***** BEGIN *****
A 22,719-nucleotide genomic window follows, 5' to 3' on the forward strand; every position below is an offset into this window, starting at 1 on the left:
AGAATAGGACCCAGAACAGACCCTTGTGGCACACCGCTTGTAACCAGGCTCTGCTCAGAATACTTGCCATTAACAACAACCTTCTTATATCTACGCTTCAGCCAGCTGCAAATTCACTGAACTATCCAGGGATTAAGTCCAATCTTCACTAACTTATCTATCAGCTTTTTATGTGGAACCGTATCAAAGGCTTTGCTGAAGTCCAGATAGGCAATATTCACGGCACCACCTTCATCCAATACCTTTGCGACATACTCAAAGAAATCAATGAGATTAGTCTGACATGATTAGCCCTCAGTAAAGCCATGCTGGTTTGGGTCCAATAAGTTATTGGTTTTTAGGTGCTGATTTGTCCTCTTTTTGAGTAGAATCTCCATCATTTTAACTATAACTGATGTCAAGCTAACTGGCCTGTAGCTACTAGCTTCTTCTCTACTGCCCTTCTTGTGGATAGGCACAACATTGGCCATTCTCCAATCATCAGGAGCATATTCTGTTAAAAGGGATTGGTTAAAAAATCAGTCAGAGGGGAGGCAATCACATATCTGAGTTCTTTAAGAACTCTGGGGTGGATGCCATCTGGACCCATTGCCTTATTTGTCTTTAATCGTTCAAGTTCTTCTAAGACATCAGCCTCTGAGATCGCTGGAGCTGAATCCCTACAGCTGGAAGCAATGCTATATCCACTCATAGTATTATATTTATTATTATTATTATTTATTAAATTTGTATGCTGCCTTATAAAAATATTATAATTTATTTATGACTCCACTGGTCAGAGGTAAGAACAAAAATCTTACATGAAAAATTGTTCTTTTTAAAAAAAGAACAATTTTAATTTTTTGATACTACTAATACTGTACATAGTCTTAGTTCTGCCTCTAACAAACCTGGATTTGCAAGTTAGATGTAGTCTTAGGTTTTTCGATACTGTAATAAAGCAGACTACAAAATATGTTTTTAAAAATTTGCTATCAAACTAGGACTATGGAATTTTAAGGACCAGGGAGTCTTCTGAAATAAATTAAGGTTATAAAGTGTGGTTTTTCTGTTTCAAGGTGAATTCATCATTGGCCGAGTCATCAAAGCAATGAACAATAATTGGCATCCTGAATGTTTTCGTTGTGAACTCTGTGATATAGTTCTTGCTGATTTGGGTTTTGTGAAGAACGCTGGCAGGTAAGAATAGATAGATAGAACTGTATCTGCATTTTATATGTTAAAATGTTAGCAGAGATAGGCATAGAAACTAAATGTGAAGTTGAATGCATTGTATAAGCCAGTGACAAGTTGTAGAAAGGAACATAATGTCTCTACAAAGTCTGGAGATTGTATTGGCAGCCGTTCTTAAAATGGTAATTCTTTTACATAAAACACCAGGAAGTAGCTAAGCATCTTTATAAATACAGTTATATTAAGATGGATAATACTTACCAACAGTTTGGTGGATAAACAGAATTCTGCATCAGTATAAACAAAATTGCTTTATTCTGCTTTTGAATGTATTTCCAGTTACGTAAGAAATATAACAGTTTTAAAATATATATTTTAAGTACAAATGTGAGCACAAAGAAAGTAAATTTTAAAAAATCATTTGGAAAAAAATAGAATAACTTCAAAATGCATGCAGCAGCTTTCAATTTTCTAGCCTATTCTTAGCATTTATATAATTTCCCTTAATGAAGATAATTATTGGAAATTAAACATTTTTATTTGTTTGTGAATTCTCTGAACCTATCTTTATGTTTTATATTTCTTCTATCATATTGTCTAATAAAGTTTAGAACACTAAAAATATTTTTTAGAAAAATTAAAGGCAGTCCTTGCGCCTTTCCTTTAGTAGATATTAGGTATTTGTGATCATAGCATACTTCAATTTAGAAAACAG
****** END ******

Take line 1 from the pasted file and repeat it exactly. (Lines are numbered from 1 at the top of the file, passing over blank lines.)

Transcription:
A 22,719-nucleotide genomic window follows, 5' to 3' on the forward strand; every position below is an offset into this window, starting at 1 on the left: